Maduro starts shutting borders to block humanitarian aid

Maduro starts shutting borders to block humanitarian aid

Reuters, Caracas :Venezuela President Nicolas Maduro threatened to close the border with Colombia on Thursday as opposition leader Juan Guaido and some 80 lawmakers ran a gauntlet of roadblocks

News In Brief

Netanyahu-Putin to meet on WednesdayAFP, Jerusalem Israeli Prime Minister Benjamin Netanyahu will visit Russia on Wednesday for talks with President Vladimir Putin that had been scheduled for this week,

India's top court orders protection for Kashmiris

India's top court orders protection for Kashmiris

AFP, New Delhi :India's Supreme Court on Friday ordered bolstered protection for Kashmiris who have faced a violent backlash from a suicide bombing in the troubled territory that killed

News In Brief

Pak Provincial Assembly Speaker arrested AP, Islamabad  Pakistan's anti-corruption body says it has arrested the speaker of a provincial assembly and member of an opposition party headed by former President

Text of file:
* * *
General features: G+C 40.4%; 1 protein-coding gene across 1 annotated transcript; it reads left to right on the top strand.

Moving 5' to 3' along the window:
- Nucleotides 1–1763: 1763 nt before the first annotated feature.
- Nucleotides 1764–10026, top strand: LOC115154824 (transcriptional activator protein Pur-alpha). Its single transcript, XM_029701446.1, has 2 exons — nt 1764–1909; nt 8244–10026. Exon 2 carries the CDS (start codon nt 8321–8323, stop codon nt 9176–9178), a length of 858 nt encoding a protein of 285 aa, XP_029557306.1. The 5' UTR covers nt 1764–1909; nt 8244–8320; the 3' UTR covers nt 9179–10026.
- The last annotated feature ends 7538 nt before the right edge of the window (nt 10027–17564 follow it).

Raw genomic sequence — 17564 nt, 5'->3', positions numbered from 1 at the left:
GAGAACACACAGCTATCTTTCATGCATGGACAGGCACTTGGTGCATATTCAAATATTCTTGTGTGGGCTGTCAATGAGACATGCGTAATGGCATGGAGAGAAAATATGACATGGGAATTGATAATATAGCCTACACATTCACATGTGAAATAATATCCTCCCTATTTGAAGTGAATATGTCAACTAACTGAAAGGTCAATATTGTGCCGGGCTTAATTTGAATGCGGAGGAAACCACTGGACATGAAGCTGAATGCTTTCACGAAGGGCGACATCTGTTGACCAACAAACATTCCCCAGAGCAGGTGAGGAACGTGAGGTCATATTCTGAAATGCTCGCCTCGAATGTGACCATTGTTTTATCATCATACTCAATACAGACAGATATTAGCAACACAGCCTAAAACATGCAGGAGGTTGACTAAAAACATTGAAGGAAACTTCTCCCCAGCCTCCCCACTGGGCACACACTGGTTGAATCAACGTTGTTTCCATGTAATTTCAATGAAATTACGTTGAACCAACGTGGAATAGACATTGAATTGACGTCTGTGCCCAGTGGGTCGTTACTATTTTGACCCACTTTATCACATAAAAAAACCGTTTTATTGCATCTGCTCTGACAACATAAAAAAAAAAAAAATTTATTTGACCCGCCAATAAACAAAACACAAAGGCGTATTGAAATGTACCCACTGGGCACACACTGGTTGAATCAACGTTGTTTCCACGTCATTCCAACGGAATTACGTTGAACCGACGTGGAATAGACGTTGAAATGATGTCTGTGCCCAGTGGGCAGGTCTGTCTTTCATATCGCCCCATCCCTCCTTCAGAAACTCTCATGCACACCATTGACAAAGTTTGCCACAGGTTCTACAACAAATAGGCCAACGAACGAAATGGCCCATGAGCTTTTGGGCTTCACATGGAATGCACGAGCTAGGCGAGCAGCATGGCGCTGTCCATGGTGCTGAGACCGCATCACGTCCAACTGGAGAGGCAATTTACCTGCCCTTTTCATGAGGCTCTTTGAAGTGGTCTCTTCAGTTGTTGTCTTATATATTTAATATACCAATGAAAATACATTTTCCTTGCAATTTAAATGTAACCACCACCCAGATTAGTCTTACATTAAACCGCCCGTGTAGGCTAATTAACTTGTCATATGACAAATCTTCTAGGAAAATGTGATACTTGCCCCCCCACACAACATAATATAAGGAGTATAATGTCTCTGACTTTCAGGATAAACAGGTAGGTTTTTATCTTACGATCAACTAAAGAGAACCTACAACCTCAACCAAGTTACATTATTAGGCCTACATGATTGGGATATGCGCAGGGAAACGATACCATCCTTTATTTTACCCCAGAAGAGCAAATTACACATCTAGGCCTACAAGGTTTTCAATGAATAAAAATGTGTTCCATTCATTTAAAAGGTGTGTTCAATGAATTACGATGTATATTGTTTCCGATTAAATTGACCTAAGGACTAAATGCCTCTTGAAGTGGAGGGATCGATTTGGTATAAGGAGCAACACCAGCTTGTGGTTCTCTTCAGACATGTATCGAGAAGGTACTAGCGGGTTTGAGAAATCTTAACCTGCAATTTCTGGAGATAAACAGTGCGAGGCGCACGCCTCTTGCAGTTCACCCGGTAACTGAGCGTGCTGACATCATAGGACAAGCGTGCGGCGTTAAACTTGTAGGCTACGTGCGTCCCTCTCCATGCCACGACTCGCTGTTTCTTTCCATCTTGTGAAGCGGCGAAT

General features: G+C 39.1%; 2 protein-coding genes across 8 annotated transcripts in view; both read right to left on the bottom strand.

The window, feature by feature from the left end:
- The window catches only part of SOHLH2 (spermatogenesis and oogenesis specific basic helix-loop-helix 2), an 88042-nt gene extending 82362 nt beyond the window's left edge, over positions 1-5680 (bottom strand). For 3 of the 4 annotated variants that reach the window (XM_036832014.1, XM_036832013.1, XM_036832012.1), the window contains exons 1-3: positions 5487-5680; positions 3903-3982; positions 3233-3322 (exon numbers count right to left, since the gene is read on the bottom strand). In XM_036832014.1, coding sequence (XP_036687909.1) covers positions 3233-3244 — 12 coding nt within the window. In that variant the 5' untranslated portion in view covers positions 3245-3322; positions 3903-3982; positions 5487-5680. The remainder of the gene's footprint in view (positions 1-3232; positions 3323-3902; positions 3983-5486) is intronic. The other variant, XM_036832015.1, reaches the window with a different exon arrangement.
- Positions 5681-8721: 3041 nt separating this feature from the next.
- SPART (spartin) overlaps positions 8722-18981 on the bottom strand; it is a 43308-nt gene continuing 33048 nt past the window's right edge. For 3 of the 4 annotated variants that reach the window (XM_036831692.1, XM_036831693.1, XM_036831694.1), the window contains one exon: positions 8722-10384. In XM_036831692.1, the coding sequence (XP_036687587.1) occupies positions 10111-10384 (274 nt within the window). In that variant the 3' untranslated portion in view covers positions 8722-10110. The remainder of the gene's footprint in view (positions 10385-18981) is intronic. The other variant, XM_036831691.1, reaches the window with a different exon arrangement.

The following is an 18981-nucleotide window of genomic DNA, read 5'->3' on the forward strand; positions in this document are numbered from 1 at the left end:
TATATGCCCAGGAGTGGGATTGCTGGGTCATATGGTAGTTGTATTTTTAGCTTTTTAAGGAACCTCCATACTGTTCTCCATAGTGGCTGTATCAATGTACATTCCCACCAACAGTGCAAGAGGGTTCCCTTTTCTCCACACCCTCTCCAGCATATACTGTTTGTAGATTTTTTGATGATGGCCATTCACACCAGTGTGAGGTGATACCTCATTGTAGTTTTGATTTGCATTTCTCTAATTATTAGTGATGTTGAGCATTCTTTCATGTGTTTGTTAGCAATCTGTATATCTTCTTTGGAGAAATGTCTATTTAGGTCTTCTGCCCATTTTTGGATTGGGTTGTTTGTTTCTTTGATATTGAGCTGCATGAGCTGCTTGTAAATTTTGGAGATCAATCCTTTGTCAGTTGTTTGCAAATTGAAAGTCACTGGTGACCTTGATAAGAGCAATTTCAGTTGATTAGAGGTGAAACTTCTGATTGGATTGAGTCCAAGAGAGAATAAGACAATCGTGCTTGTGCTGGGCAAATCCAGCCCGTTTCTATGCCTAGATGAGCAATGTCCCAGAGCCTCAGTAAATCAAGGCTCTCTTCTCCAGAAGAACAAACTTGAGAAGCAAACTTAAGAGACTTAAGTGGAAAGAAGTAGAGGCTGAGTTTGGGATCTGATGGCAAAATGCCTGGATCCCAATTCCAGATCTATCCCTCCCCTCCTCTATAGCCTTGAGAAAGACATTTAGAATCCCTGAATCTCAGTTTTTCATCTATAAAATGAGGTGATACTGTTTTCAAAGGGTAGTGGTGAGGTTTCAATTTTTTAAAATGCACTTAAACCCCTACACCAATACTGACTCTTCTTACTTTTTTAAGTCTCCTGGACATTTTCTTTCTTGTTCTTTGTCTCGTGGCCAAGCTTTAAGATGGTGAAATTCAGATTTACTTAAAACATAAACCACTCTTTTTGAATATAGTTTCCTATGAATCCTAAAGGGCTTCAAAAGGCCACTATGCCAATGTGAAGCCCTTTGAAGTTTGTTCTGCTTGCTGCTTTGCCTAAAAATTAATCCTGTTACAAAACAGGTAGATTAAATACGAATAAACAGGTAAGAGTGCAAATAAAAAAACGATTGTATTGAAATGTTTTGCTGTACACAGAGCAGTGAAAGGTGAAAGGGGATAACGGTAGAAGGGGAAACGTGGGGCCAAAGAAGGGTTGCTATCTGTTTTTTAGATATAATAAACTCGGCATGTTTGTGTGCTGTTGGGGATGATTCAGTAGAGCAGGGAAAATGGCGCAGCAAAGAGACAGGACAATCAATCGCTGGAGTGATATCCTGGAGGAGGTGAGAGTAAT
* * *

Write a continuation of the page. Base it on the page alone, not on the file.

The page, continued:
Flynn pushed to share nuclear tech with Saudis: Congressional report

AP, Washington :Senior White House officials pushed a project to share nuclear power technology with Saudi Arabia despite the objections of ethics and national security officials, according to a

Palestinian President rejects tax money from Israel

Palestinian President rejects tax money from Israel

Reuters, Ramallah, West Bank :The Palestinian Authority (PA) will no longer accept tax revenues collected on its behalf by Israel following its decision to trim the sum over the

Putin promises Russians better living conditions 'within this year'

Putin promises Russians better living conditions 'within this year'

AFP, Moscow  :President Vladimir Putin promised Russians rapid improvements in their living conditions as he delivered his annual state of the nation address Wednesday under pressure from falling approval